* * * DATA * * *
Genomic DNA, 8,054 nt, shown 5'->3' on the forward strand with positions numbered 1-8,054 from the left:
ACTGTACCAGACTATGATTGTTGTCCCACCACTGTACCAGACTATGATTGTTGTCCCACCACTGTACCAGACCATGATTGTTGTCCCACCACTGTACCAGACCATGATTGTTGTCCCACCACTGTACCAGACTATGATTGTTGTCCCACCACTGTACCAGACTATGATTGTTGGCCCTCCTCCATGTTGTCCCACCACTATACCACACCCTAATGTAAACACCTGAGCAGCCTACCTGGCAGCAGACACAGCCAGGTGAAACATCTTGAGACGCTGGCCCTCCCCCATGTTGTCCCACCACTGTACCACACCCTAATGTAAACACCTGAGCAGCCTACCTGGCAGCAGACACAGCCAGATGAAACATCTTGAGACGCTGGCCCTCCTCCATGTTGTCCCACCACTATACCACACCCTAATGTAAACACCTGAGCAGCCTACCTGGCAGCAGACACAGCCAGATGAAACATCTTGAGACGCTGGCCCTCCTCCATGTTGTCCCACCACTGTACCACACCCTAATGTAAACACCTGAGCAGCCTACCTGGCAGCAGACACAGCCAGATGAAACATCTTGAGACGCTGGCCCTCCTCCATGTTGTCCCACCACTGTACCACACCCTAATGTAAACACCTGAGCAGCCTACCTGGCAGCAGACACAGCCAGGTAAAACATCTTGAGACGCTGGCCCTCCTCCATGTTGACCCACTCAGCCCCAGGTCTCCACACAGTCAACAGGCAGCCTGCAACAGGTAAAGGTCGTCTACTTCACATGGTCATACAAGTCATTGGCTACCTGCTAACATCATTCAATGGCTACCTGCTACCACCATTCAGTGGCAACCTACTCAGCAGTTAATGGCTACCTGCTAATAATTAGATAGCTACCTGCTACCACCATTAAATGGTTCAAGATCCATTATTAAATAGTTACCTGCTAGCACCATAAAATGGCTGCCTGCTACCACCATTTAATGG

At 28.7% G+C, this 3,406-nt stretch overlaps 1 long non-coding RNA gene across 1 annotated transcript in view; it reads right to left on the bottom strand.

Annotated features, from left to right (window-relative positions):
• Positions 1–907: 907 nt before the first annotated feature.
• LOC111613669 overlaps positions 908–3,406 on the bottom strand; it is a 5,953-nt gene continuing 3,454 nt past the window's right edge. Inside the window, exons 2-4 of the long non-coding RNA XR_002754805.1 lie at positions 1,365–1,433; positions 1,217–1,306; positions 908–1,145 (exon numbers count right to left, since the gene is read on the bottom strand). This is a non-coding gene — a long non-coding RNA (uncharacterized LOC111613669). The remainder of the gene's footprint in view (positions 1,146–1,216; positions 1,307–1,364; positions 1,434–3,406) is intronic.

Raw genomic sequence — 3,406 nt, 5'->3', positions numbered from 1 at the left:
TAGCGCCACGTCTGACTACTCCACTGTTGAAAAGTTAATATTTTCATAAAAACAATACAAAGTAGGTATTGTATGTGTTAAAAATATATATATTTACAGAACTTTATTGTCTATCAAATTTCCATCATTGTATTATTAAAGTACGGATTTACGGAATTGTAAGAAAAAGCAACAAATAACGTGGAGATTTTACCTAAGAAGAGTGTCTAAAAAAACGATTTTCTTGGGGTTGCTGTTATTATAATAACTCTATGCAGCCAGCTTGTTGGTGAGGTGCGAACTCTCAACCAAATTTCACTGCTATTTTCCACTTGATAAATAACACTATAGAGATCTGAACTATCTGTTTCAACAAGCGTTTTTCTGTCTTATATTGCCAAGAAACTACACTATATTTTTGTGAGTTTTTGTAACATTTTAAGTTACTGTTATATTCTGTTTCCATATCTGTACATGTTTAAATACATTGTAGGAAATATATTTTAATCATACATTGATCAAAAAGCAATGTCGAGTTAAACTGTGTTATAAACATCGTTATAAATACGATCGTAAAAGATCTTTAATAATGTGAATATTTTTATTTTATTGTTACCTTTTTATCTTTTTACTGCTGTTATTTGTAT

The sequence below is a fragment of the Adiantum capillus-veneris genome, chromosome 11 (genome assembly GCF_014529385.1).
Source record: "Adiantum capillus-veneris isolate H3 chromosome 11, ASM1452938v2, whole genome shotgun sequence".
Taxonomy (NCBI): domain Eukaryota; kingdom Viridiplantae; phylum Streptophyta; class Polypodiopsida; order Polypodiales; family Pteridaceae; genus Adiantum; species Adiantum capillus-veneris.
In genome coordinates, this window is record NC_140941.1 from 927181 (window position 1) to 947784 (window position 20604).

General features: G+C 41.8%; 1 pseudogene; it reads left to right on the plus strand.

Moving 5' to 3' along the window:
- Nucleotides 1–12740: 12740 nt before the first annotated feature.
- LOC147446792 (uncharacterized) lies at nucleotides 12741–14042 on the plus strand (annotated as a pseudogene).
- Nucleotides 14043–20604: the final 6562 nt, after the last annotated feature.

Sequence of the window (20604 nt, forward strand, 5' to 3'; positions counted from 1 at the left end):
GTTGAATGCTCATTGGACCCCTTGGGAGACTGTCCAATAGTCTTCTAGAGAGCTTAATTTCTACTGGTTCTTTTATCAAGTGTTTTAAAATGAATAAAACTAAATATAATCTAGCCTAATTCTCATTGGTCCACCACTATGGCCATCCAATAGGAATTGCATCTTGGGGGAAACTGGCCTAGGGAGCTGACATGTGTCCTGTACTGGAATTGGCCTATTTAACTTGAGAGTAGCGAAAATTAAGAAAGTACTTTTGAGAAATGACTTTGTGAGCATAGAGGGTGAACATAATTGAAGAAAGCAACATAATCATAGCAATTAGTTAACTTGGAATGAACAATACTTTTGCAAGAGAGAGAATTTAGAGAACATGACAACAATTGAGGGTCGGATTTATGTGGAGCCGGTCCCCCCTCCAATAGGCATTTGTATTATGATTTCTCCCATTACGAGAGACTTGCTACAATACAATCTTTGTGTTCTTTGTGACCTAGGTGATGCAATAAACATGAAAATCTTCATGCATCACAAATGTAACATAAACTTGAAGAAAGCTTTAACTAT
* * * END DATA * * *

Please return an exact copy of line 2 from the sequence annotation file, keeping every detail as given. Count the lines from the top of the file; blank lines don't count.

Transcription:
ACTGTACCAGACTATGATTGTTGTCCCACCACTGTACCAGACTATGATTGTTGTCCCACCACTGTACCAGACCATGATTGTTGTCCCACCACTGTACCAGACCATGATTGTTGTCCCACCACTGTACCAGACTATGATTGTTGTCCCACCACTGTACCAGACTATGATTGTTGGCCCTCCTCCATGTTGTCCCACCACTATACCACACCCTAATGTAAACACCTGAGCAGCCTACCTGGCAGCAGACACAGCCAGGTGAAACATCTTGAGACGCTGGCCCTCCCCCATGTTGTCCCACCACTGTACCACACCCTAATGTAAACACCTGAGCAGCCTACCTGGCAGCAGACACAGCCAGATGAAACATCTTGAGACGCTGGCCCTCCTCCATGTTGTCCCACCACTATACCACACCCTAATGTAAACACCTGAGCAGCCTACCTGGCAGCAGACACAGCCAGATGAAACATCTTGAGACGCTGGCCCTCCTCCATGTTGTCCCACCACTGTACCACACCCTAATGTAAACACCTGAGCAGCCTACCTGGCAGCAGACACAGCCAGATGAAACATCTTGAGACGCTGGCCCTCCTCCATGTTGTCCCACCACTGTACCACACCCTAATGTAAACACCTGAGCAGCCTACCTGGCAGCAGACACAGCCAGGTAAAACATCTTGAGACGCTGGCCCTCCTCCATGTTGACCCACTCAGCCCCAGGTCTCCACACAGTCAACAGGCAGCCTGCAACAGGTAAAGGTCGTCTACTTCACATGGTCATACAAGTCATTGGCTACCTGCTAACATCATTCAATGGCTACCTGCTACCACCATTCAGTGGCAACCTACTCAGCAGTTAATGGCTACCTGCTAATAATTAGATAGCTACCTGCTACCACCATTAAATGGTTCAAGATCCATTATTAAATAGTTACCTGCTAGCACCATAAAATGGCTGCCTGCTACCACCATTTAATGG